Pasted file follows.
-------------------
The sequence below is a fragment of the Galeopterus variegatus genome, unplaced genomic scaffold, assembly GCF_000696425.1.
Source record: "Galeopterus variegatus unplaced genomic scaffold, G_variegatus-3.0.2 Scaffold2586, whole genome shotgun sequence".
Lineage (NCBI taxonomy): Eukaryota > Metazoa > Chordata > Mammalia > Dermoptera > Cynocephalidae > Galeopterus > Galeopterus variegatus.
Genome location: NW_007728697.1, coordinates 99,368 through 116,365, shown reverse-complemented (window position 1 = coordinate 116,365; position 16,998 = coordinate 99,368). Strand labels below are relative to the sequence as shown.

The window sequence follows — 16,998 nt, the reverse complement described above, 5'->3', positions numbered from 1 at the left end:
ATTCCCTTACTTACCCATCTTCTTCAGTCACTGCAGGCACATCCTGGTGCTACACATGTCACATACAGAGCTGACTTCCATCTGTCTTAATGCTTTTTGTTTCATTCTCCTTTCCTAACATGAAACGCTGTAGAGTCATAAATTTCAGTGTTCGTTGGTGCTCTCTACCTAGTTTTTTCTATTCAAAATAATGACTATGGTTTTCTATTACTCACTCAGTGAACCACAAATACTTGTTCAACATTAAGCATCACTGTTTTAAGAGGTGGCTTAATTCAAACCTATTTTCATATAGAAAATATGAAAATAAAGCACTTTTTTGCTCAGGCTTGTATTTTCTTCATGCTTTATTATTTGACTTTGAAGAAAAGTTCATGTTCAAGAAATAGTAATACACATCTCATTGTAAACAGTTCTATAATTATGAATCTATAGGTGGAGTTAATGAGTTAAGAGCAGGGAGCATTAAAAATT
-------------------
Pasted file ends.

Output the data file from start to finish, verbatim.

The sequence below is a fragment of the Galeopterus variegatus genome, unplaced genomic scaffold, assembly GCF_000696425.1.
Source record: "Galeopterus variegatus unplaced genomic scaffold, G_variegatus-3.0.2 Scaffold2586, whole genome shotgun sequence".
Lineage (NCBI taxonomy): Eukaryota > Metazoa > Chordata > Mammalia > Dermoptera > Cynocephalidae > Galeopterus > Galeopterus variegatus.
Genome location: NW_007728697.1, coordinates 99,368 through 116,365, shown reverse-complemented (window position 1 = coordinate 116,365; position 16,998 = coordinate 99,368). Strand labels below are relative to the sequence as shown.

The window sequence follows — 16,998 nt, the reverse complement described above, 5'->3', positions numbered from 1 at the left end:
ATTCCCTTACTTACCCATCTTCTTCAGTCACTGCAGGCACATCCTGGTGCTACACATGTCACATACAGAGCTGACTTCCATCTGTCTTAATGCTTTTTGTTTCATTCTCCTTTCCTAACATGAAACGCTGTAGAGTCATAAATTTCAGTGTTCGTTGGTGCTCTCTACCTAGTTTTTTCTATTCAAAATAATGACTATGGTTTTCTATTACTCACTCAGTGAACCACAAATACTTGTTCAACATTAAGCATCACTGTTTTAAGAGGTGGCTTAATTCAAACCTATTTTCATATAGAAAATATGAAAATAAAGCACTTTTTTGCTCAGGCTTGTATTTTCTTCATGCTTTATTATTTGACTTTGAAGAAAAGTTCATGTTCAAGAAATAGTAATACACATCTCATTGTAAACAGTTCTATAATTATGAATCTATAGGTGGAGTTAATGAGTTAAGAGCAGGGAGCATTAAAAATT